Fall is a time for maintenance. Just as the trees of our property are winding down, closing their factory doors one dropped-leaf at a time, so are we getting things in order to go dormant for the winter. Juggled into the daily sorting through boxes of stuff that held us together in apartment living over the summer was the slightly more unpleasant task of purging unused items from our home closets and attic spaces.This took some time — and patience — and aside from the stemware staged on the dining table which awaits glass shelving in the new kitchen, all is either put away or staged to go away. The best news is the pile of stuff that’s getting passed on is very, very big.
The fact that autumn is our favorite season is the driving force behind a desire to home-school. Traditionally, it’s the school district calendar that dictates when families get time off together, and I’m sorry but summer in Texas sucks for us outdoor types. The on-line school is fully operational now, the kinks of which having been worked out little-by-little; it could not be going better. With a digital classroom that is easy to pack up and take with us, it goes where we go, at our convenience. Lesson plans are worked with such efficiency that leftover time can be spent in the garden, doing chores or home projects, or just visiting the museum or nature center before the siblings get home. What I didn’t quite expect was how close my oldest son and I have become in the process.
Cooler temps and the lower humidity of fall make for better time outdoors with family and friends. The kids are riding their bikes after school and birding regularly (be sure to click the link for Angie’s birding journal), outside chores are more bearable in the mornings and late afternoon, and edibles thrive in the cooler temps and regular rains without much thought or care on my part. We’re back to visiting Bubba’s every week for our food, the kids feeding his chickens and turkeys while Mom and Bubba pick greens and talk about gardening and the world. I think I missed this time the most.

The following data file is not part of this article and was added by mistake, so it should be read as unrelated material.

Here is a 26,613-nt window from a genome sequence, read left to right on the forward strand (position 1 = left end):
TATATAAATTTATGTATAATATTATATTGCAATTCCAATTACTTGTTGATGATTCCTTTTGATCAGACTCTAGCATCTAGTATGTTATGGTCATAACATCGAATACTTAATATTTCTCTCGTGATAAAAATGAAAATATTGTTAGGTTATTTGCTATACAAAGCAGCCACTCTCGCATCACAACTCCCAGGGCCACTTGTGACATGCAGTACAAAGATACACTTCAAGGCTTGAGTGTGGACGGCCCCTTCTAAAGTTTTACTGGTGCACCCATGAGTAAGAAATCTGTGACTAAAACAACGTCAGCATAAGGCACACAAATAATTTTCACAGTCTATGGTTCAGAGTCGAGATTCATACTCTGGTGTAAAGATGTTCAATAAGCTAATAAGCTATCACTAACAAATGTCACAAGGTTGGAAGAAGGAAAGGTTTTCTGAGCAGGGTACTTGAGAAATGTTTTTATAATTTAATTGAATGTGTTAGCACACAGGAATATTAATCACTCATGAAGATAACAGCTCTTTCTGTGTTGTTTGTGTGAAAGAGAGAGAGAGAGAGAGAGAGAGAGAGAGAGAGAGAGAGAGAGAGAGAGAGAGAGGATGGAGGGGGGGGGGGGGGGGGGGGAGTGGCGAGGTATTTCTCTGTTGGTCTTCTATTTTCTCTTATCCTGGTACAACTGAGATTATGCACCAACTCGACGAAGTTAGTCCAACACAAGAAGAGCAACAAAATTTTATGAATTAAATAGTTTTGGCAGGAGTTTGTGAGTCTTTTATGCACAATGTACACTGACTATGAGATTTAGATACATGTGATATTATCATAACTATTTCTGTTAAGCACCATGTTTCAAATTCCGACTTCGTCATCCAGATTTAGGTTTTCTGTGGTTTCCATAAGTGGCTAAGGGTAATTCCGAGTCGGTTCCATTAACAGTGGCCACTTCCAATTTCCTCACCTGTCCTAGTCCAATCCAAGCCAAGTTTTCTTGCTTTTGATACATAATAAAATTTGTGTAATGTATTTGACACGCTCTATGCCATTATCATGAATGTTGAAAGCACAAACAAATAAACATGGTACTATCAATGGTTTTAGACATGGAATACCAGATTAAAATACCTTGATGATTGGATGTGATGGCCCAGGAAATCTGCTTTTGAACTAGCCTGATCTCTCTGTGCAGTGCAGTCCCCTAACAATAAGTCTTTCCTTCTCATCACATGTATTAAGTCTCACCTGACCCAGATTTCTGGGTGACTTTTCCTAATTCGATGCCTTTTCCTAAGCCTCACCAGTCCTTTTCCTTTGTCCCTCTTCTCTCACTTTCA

Fall is about camping, thunderstorms, snuggling in a sleeping bag, hanging out melting marshmallows on an open kettle-fire. It’s about making leaf piles and wrecking them. It’s about making Leafmen out of cedar needles. As we recall stories of our past and reminisce the memories of people no longer with us, exchange hugs and laughter and wishes and dreams in the fire’s glow, we grow with and nurture each other with every moment. I would go so far to say that fall feeds my soul.
Fall feeds the soil, too. I’m mowing again, not for the grass so much as for the regular smattering of leaves from the dozens of tree specimens on our property. I mulch-mow the leaves right back onto the trees’ root structure, which I know they love (if they were to “love”). Even though I continue to neglect the mono-culture turf, ours is the only one without brown patch on the block. It is lush, green, and disease free without supplemental watering or fertilizing, my little prize for giving up micro-managing altogether. Eggplant — the sole yard crop producing at the moment — continues to ripen on the vine to be enjoyed weekly baked with a bit of olive oil. It is one of my all-time favorite fruits; surprisingly, every one of the 6 plants survived the summer of neglect while we were away. Oh, yes, and I continue to steal bags of trash to the garden’s delight.
With the counter tops made right last week, and defective windows replaced in this one, the bulk of the construction project is officially over. Today, it rained like it never rained before with temps dropping into the 40’s at last, and only the brick layer’s clean-up out back and sheet-rocking inside left to do. Never mind that the brick debris pile nearly dammed and flooded the family room this morning. Digging trenches in the driving rain while being drenched with cold water is quite invigorating, I find.
This fall — like all the others before it, definitely feels good. Even if it is mostly over by now.
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It’s nice to be back to blogging again!